by Dr. Matthew A. Roberts, Ph.D., MBA, Chief Scientific Officer – KGK Science USA
The human microbiota is a complex ecosystem living with its host and is responsive to the human condition capturing information on lifestyle, exposure to environmental factors, and our association with other humans as well as pets.
We recently attended the Microbiome in Health and Disease Symposium, organized by Julie A. Segre, Ramnik Xavier and William Michael Dunne from Feb 5th to 9th at Keystone, Colorado. The symposium brought together experts in clinical medicine, clinical microbiology, microbial genomics, bacterial genetics, and genomic analysis to explore how both strain variation and the underlying microbial community determine health and disease.
Some highlights from the meeting included Prof. Rob Knight from the Centre for Microbiome Innovation – University of California, San Diego. He explained that while we may share 99.99% similarity with one another at the genetic level, we may only share 10% similarity across our microbiome. Providing insight into the observed variability in responses to diet, allergy, disease and environmental interactions. Furthermore, Prof. Knight predicts the rise of personalized mouse models that harbor an individual’s microbiome, where the effect of interventions, be it antibiotics or therapeutics against chronic and acute diseases, may be tested for its efficacy prior to therapy (see also ‘Defining the Microbiome’, Ursell et al, Nutr Rev. 2012 August ; 70 (Suppl 1): S38–S44). From this authors view point, advances in these mouse models may also help unravel a responder vs. non-responder population where nutrition and dietary supplements are likely to have a significant effect compared to the placebo. That may one day lead to a personalized dietary supplementation approach to optimize a healthy microbiome.
The complexity of the human microbiome is a result of interactions between environment, genetics, microbiota and the innate immune system, and cannot be deciphered by simply deconstructing this second genome into its individual parts. Bob Hancock from University of British Columbia, Canada, described a high throughput approach to analyzing genomic information using protein-protein interaction networks as an emerging area of science called network biology. Adapting computational methods to network biology resulted in the development of InnateDB and NetworkAnalyst a high throughput meta-analysis and network analysis tool that can be applied to transcriptomic, proteomic, metabolomic and epigenetic data generating insights into host response to infections, inflammatory and chronic diseases and in identifying nutritional regulation of the innate immune system.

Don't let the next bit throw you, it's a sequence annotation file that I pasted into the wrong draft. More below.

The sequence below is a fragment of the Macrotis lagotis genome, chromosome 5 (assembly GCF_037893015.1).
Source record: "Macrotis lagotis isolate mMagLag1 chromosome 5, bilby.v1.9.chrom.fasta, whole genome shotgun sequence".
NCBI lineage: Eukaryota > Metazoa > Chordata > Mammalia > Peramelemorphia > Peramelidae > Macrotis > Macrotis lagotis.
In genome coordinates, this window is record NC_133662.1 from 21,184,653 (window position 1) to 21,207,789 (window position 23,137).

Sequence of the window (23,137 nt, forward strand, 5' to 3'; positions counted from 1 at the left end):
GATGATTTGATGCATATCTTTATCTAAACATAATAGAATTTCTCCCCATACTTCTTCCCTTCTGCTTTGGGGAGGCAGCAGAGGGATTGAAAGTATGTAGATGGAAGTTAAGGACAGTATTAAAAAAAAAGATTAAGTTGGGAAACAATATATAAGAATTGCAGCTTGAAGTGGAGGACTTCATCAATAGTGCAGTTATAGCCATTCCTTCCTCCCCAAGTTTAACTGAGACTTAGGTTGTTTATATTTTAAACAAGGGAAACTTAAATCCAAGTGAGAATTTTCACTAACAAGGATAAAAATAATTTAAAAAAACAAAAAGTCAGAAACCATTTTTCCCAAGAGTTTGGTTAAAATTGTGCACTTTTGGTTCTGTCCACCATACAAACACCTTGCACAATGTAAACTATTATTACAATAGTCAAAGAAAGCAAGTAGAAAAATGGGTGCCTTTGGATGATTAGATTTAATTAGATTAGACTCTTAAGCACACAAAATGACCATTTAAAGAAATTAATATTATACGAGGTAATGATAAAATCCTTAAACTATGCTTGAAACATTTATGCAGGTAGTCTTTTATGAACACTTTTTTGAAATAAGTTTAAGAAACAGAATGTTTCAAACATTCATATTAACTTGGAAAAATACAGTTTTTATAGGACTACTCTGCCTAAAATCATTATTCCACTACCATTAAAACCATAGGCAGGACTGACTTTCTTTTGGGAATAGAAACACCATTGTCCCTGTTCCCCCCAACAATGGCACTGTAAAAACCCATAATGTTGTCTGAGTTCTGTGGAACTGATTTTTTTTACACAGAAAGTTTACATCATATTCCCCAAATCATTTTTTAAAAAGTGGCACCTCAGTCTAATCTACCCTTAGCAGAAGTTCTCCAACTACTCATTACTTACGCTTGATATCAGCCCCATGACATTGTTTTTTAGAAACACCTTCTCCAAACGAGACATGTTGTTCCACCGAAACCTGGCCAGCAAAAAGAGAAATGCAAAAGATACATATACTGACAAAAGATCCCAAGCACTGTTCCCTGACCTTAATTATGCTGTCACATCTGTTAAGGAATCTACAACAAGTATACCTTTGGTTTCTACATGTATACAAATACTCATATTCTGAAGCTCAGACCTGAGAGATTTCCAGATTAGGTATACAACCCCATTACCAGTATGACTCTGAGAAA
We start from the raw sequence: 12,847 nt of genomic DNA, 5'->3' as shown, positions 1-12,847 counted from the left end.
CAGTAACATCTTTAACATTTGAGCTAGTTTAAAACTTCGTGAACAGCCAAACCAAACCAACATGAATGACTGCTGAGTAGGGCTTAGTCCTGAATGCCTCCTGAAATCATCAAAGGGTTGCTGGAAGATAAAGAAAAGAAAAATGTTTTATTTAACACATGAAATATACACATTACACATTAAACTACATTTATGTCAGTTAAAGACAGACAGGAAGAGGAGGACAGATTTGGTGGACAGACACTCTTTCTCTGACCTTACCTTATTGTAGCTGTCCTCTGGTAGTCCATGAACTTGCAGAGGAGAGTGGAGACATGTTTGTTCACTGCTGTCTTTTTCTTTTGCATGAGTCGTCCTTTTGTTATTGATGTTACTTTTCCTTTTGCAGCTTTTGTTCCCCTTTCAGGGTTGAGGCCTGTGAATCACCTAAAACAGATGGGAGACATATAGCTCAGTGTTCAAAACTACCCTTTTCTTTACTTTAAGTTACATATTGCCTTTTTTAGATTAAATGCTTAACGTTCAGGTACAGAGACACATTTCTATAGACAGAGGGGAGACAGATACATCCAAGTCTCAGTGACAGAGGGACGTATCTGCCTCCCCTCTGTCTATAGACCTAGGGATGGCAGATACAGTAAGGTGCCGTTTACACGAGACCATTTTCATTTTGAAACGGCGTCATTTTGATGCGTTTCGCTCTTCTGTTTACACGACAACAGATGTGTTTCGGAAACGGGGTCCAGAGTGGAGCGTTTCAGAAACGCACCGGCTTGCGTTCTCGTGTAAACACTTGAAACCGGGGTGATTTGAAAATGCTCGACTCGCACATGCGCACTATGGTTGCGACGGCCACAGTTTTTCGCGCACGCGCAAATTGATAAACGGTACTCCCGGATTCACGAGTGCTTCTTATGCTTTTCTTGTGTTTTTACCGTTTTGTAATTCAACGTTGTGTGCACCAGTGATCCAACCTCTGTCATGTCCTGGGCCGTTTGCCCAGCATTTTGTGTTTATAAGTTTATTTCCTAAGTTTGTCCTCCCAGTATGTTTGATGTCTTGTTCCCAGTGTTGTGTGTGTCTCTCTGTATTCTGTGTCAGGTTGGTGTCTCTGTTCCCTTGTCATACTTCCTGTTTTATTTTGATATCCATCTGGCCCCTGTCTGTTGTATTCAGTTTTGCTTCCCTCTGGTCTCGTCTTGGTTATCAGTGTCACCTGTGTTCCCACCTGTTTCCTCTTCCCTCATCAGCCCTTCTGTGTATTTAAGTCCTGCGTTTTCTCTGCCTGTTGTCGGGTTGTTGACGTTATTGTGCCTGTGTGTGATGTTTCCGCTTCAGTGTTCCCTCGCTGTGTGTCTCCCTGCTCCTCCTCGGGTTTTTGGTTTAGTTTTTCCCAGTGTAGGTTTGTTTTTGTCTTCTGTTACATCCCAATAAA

Sarkis Mazmanian from CalTech, USA presented a fascinating prospect for ameliorating diseases of the nervous system through unraveling the Gut-Microbiome-Brain connection. Though demonstrated in a mouse model, it holds potential in Parkinson’s Disease as the associated neuropathology is thought to be a result of abnormal postnatal signaling between the gut and the brain. Recolonizing the gut of a mouse with microbiota from patients suffering from Parkinson’s showed that the disease was now transferred to the mouse. Such studies on gut-brain cross talk have revealed fascinating insights linking a complex network of interactions modulating the gut and the emotional and cognitive centers of the brain with other functions such as immune activation, intestinal permeability and entero-endocrine signaling. From this authors view perspective, the Gut-Microbiome-Brain connection is a fluid entity subject to change due to alterations in the microbiome. This presents many opportunities for dietary and lifestyle interventions to optimize a healthy microbiome as we learn more about the complex microbial community that is so important to health & disease.
Moving Forward With Dietary Supplements
New genomic & molecular assessment technologies, capable of capturing a snapshot of this rich biological interaction, are now available to the scientific community. These analytical tools have generated considerable insights into the host’s response to infections, inflammatory and chronic diseases, and in identifying nutritional regulation of the innate immune system – especially through the use of pre- and pro-biotics. The latter is significant in identifying beneficial dietary supplements that may reverse gut dysbiosis towards a healthy eubiosis through host-microbe interaction mechanisms that can be captured using computational tools.
Certainly, designing clinical trials that capture the multifaceted effects of supplements as they influence these pathways of communication provides for opportunities to promote health. As well, identifying responder vs non-responder populations will aid in better clinical evaluation of the efficacy of dietary supplements, especially pre- and probiotics. Results from microbiome research, the knowledge we can gain from examining the interaction between diet, lifestyle, and the micro biome may also one-day lead to a personalized dietary supplementation approach to optimize a healthy microbiome.